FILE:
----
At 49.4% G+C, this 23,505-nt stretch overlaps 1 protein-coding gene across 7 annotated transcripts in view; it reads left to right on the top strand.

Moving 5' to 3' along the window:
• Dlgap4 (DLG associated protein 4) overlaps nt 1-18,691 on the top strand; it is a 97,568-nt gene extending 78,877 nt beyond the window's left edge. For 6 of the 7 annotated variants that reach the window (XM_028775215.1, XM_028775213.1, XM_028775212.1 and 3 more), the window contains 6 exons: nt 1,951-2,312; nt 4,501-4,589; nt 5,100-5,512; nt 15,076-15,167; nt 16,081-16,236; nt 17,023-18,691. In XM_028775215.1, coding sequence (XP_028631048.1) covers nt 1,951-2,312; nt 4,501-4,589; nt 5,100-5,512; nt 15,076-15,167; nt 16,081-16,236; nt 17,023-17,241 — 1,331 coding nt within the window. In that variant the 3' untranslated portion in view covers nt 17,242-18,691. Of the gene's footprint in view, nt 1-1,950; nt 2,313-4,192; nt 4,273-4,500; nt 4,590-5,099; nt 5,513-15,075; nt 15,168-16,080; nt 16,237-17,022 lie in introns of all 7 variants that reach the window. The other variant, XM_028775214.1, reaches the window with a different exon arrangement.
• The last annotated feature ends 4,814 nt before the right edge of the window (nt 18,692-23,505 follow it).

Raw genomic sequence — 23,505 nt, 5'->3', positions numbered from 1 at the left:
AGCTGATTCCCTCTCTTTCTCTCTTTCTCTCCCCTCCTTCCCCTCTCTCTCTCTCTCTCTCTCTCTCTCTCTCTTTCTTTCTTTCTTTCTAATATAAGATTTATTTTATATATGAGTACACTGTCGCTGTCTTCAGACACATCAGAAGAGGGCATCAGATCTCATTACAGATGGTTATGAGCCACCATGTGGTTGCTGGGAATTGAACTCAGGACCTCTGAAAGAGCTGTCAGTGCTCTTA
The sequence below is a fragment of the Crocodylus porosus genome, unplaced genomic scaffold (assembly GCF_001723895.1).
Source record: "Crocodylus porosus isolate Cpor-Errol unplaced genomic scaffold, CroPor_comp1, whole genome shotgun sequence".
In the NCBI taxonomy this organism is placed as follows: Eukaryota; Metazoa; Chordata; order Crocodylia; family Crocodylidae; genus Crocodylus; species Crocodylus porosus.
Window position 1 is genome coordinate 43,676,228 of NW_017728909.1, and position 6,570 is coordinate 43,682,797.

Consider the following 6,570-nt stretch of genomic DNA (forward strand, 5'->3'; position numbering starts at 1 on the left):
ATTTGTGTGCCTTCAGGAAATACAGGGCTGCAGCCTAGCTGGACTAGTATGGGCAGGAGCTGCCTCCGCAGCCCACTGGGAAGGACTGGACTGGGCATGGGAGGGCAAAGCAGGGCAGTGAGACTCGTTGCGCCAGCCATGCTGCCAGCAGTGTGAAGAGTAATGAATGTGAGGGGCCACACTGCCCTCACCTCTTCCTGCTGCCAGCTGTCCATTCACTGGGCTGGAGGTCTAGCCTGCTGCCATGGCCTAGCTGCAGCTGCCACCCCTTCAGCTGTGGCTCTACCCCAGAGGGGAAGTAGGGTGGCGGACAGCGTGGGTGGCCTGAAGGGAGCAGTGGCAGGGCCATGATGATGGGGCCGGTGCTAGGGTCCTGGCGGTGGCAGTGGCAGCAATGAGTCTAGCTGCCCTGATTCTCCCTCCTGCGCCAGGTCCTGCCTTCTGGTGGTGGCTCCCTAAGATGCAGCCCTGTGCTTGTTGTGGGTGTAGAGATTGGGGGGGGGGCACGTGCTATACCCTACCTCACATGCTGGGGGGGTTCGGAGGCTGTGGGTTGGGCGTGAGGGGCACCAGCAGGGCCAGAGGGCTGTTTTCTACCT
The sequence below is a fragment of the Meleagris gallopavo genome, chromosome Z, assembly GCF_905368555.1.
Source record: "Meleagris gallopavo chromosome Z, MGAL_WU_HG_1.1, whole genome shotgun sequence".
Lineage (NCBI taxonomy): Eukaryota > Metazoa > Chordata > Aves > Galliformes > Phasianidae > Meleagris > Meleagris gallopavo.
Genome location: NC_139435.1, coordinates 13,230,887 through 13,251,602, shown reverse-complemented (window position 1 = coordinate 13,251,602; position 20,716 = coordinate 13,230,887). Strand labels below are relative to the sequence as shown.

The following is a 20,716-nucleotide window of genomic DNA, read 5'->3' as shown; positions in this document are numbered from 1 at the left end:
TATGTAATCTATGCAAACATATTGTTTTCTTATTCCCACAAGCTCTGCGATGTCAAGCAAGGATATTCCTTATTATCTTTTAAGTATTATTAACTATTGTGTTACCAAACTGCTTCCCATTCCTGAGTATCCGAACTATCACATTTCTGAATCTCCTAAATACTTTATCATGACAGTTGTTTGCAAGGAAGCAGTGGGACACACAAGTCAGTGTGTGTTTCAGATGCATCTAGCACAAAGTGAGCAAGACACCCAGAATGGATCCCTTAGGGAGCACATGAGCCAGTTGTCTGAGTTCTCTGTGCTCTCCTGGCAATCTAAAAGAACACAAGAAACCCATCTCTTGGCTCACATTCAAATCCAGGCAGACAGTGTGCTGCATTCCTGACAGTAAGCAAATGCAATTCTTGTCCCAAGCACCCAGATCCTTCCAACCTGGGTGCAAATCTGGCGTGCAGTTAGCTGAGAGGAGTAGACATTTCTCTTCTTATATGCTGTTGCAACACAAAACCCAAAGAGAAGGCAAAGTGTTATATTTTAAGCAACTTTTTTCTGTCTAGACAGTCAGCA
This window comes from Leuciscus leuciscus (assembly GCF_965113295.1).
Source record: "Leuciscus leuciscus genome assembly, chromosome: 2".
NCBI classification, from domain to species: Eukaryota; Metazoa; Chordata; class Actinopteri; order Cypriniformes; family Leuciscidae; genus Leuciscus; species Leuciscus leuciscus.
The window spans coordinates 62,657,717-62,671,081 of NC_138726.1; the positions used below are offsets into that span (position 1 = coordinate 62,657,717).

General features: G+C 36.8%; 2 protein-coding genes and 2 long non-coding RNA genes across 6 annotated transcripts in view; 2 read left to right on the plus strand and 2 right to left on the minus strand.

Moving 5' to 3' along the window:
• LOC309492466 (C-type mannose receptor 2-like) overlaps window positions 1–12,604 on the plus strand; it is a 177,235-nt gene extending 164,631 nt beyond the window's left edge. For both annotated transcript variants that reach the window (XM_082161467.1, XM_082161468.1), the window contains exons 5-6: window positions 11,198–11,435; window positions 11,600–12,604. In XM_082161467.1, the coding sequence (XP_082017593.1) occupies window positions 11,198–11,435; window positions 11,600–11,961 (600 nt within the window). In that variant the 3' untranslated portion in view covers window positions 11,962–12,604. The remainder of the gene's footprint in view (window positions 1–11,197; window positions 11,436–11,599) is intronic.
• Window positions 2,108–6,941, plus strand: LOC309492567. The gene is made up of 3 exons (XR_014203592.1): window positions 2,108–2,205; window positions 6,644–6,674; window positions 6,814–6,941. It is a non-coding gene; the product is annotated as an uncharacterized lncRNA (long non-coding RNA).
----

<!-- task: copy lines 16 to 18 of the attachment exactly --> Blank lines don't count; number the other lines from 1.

Genome location: NC_139435.1, coordinates 13,230,887 through 13,251,602, shown reverse-complemented (window position 1 = coordinate 13,251,602; position 20,716 = coordinate 13,230,887). Strand labels below are relative to the sequence as shown.

The following is a 20,716-nucleotide window of genomic DNA, read 5'->3' as shown; positions in this document are numbered from 1 at the left end:
TATGTAATCTATGCAAACATATTGTTTTCTTATTCCCACAAGCTCTGCGATGTCAAGCAAGGATATTCCTTATTATCTTTTAAGTATTATTAACTATTGTGTTACCAAACTGCTTCCCATTCCTGAGTATCCGAACTATCACATTTCTGAATCTCCTAAATACTTTATCATGACAGTTGTTTGCAAGGAAGCAGTGGGACACACAAGTCAGTGTGTGTTTCAGATGCATCTAGCACAAAGTGAGCAAGACACCCAGAATGGATCCCTTAGGGAGCACATGAGCCAGTTGTCTGAGTTCTCTGTGCTCTCCTGGCAATCTAAAAGAACACAAGAAACCCATCTCTTGGCTCACATTCAAATCCAGGCAGACAGTGTGCTGCATTCCTGACAGTAAGCAAATGCAATTCTTGTCCCAAGCACCCAGATCCTTCCAACCTGGGTGCAAATCTGGCGTGCAGTTAGCTGAGAGGAGTAGACATTTCTCTTCTTATATGCTGTTGCAACACAAAACCCAAAGAGAAGGCAAAGTGTTATATTTTAAGCAACTTTTTTCTGTCTAGACAGTCAGCA